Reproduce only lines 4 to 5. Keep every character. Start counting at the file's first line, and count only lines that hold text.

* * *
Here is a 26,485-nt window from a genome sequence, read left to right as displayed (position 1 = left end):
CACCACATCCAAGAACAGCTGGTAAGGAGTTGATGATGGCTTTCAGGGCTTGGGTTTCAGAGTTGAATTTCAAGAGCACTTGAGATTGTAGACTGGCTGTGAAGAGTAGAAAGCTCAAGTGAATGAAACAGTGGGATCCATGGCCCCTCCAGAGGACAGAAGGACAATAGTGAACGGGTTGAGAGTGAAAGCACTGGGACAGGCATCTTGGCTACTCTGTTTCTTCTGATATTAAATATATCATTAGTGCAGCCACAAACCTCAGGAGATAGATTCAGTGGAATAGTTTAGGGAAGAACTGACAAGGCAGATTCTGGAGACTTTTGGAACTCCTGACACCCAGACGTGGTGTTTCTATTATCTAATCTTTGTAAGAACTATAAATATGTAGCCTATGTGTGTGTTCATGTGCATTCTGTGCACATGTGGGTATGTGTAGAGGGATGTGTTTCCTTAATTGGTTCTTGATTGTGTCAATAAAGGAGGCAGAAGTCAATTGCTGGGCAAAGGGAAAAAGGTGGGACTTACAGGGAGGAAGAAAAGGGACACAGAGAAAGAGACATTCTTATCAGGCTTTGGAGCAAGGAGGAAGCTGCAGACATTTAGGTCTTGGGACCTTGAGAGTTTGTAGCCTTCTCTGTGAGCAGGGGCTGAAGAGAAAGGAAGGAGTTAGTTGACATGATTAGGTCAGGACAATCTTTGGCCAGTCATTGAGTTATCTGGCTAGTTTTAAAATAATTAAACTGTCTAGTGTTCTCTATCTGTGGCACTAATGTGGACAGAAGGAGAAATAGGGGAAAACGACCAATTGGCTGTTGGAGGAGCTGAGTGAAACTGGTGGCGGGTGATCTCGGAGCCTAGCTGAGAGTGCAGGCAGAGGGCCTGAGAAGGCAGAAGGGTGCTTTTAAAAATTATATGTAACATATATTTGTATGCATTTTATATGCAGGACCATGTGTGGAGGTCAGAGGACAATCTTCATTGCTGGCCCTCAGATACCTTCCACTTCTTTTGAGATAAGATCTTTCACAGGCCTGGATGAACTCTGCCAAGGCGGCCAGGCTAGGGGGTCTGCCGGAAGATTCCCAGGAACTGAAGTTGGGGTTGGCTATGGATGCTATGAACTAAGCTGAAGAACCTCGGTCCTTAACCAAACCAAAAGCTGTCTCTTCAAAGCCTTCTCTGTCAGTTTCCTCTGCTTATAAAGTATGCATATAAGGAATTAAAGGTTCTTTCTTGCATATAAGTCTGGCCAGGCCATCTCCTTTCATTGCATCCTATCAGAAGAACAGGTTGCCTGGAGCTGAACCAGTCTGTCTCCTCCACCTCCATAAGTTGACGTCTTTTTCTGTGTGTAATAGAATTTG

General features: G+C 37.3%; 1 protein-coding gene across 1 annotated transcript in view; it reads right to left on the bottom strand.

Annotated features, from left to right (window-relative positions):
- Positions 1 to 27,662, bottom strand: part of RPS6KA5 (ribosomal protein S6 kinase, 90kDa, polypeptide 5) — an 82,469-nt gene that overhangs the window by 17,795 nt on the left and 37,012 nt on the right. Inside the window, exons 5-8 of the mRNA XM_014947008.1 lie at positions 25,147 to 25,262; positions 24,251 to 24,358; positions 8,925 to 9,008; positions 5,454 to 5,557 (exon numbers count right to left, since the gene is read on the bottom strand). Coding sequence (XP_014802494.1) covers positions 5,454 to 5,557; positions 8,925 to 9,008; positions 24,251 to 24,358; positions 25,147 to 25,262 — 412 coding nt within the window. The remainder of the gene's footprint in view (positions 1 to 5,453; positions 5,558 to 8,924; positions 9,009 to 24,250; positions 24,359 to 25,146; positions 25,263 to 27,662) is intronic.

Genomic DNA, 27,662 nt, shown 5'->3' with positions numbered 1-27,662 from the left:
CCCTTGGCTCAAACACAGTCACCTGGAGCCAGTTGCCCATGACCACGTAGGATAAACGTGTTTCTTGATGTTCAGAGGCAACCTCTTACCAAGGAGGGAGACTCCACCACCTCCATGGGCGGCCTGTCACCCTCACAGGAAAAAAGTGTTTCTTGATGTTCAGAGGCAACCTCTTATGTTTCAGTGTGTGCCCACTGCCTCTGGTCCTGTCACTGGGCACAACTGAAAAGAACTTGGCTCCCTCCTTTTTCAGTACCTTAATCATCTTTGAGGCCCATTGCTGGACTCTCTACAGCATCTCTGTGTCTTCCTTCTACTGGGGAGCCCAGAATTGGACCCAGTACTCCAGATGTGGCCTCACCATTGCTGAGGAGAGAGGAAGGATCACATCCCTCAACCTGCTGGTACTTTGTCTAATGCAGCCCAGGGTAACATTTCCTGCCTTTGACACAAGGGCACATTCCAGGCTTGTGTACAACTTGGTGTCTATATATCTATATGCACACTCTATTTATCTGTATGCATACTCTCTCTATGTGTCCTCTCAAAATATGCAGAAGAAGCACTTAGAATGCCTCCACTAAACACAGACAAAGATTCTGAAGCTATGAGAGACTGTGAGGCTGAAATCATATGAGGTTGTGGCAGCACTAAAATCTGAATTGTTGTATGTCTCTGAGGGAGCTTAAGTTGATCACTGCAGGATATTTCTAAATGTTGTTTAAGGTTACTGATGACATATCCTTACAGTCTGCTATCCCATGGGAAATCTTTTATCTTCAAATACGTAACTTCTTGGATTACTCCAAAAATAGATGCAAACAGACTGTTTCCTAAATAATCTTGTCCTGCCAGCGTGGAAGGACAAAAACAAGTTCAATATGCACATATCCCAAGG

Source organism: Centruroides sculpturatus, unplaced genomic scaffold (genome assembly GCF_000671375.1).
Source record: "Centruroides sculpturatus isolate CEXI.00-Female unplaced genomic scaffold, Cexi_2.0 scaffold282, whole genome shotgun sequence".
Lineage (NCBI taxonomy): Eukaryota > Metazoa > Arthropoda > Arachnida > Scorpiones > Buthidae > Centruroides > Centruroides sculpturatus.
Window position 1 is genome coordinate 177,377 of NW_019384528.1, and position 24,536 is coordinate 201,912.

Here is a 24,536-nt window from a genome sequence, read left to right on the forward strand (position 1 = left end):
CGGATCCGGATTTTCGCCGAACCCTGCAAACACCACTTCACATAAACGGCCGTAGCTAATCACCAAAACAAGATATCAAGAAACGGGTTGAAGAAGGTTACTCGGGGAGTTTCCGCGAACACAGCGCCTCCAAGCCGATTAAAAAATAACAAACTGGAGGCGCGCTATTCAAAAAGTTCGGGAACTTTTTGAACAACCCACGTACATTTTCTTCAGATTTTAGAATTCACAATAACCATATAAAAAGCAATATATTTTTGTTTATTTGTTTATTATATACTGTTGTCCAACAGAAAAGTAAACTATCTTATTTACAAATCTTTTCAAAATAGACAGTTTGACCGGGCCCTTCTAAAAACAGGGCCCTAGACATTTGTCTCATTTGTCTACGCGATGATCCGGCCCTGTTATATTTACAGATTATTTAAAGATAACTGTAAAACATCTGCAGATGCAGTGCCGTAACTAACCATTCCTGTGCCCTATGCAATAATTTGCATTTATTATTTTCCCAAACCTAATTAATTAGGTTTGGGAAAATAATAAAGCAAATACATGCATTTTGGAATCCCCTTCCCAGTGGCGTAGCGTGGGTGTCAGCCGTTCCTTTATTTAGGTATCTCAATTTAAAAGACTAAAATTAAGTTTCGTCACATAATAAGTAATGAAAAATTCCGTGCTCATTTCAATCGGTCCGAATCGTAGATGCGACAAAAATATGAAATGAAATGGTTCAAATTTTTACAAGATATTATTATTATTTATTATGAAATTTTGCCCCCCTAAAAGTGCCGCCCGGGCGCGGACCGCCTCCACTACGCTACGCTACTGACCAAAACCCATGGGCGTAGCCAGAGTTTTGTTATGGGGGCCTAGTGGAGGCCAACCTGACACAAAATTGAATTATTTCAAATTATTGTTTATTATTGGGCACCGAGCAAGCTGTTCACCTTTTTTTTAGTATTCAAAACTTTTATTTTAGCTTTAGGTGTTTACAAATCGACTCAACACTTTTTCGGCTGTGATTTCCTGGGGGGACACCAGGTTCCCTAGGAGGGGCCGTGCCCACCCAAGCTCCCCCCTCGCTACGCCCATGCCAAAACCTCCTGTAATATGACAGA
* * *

Annotated features, from left to right (window-relative positions):
- Positions 1 to 27,662, bottom strand: part of RPS6KA5 (ribosomal protein S6 kinase, 90kDa, polypeptide 5) — an 82,469-nt gene that overhangs the window by 17,795 nt on the left and 37,012 nt on the right. Inside the window, exons 5-8 of the mRNA XM_014947008.1 lie at positions 25,147 to 25,262; positions 24,251 to 24,358; positions 8,925 to 9,008; positions 5,454 to 5,557 (exon numbers count right to left, since the gene is read on the bottom strand). Coding sequence (XP_014802494.1) covers positions 5,454 to 5,557; positions 8,925 to 9,008; positions 24,251 to 24,358; positions 25,147 to 25,262 — 412 coding nt within the window. The remainder of the gene's footprint in view (positions 1 to 5,453; positions 5,558 to 8,924; positions 9,009 to 24,250; positions 24,359 to 25,146; positions 25,263 to 27,662) is intronic.